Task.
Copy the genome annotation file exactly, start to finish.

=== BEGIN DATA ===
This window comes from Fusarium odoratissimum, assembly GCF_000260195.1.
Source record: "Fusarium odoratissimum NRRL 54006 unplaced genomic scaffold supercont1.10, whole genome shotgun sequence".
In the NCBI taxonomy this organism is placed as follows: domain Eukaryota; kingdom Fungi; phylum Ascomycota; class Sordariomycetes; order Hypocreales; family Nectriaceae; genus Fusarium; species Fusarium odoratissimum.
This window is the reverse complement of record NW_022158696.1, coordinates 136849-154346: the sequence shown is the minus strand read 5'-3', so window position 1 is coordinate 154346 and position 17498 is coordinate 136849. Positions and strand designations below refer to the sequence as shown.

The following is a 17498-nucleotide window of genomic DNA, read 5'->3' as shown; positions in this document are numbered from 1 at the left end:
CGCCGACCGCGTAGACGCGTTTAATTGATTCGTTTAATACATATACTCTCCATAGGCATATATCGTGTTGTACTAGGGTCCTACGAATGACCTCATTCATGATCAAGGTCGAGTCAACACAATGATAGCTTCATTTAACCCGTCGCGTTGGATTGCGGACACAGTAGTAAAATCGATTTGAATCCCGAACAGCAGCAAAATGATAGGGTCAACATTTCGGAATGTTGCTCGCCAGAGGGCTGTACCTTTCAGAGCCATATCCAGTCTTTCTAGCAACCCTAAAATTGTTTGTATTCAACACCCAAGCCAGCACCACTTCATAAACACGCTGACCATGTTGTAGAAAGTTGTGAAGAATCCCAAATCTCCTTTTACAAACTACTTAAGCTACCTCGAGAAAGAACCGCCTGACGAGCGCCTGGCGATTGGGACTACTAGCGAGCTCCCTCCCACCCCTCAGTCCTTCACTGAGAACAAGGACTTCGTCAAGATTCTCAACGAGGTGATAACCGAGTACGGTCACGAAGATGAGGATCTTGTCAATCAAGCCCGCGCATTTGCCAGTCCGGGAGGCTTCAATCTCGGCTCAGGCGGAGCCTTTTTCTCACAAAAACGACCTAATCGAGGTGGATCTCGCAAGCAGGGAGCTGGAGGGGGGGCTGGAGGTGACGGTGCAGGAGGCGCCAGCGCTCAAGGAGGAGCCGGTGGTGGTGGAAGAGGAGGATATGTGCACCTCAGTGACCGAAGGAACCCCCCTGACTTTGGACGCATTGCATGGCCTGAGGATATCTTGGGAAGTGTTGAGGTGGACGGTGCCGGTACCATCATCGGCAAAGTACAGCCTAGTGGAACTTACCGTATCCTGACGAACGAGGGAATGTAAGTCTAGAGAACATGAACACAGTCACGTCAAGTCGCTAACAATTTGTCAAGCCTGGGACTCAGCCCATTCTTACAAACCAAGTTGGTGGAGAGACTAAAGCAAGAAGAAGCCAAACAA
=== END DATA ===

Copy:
This window comes from Fusarium odoratissimum, assembly GCF_000260195.1.
Source record: "Fusarium odoratissimum NRRL 54006 unplaced genomic scaffold supercont1.10, whole genome shotgun sequence".
In the NCBI taxonomy this organism is placed as follows: domain Eukaryota; kingdom Fungi; phylum Ascomycota; class Sordariomycetes; order Hypocreales; family Nectriaceae; genus Fusarium; species Fusarium odoratissimum.
This window is the reverse complement of record NW_022158696.1, coordinates 136849-154346: the sequence shown is the minus strand read 5'-3', so window position 1 is coordinate 154346 and position 17498 is coordinate 136849. Positions and strand designations below refer to the sequence as shown.

The following is a 17498-nucleotide window of genomic DNA, read 5'->3' as shown; positions in this document are numbered from 1 at the left end:
CGCCGACCGCGTAGACGCGTTTAATTGATTCGTTTAATACATATACTCTCCATAGGCATATATCGTGTTGTACTAGGGTCCTACGAATGACCTCATTCATGATCAAGGTCGAGTCAACACAATGATAGCTTCATTTAACCCGTCGCGTTGGATTGCGGACACAGTAGTAAAATCGATTTGAATCCCGAACAGCAGCAAAATGATAGGGTCAACATTTCGGAATGTTGCTCGCCAGAGGGCTGTACCTTTCAGAGCCATATCCAGTCTTTCTAGCAACCCTAAAATTGTTTGTATTCAACACCCAAGCCAGCACCACTTCATAAACACGCTGACCATGTTGTAGAAAGTTGTGAAGAATCCCAAATCTCCTTTTACAAACTACTTAAGCTACCTCGAGAAAGAACCGCCTGACGAGCGCCTGGCGATTGGGACTACTAGCGAGCTCCCTCCCACCCCTCAGTCCTTCACTGAGAACAAGGACTTCGTCAAGATTCTCAACGAGGTGATAACCGAGTACGGTCACGAAGATGAGGATCTTGTCAATCAAGCCCGCGCATTTGCCAGTCCGGGAGGCTTCAATCTCGGCTCAGGCGGAGCCTTTTTCTCACAAAAACGACCTAATCGAGGTGGATCTCGCAAGCAGGGAGCTGGAGGGGGGGCTGGAGGTGACGGTGCAGGAGGCGCCAGCGCTCAAGGAGGAGCCGGTGGTGGTGGAAGAGGAGGATATGTGCACCTCAGTGACCGAAGGAACCCCCCTGACTTTGGACGCATTGCATGGCCTGAGGATATCTTGGGAAGTGTTGAGGTGGACGGTGCCGGTACCATCATCGGCAAAGTACAGCCTAGTGGAACTTACCGTATCCTGACGAACGAGGGAATGTAAGTCTAGAGAACATGAACACAGTCACGTCAAGTCGCTAACAATTTGTCAAGCCTGGGACTCAGCCCATTCTTACAAACCAAGTTGGTGGAGAGACTAAAGCAAGAAGAAGCCAAACAA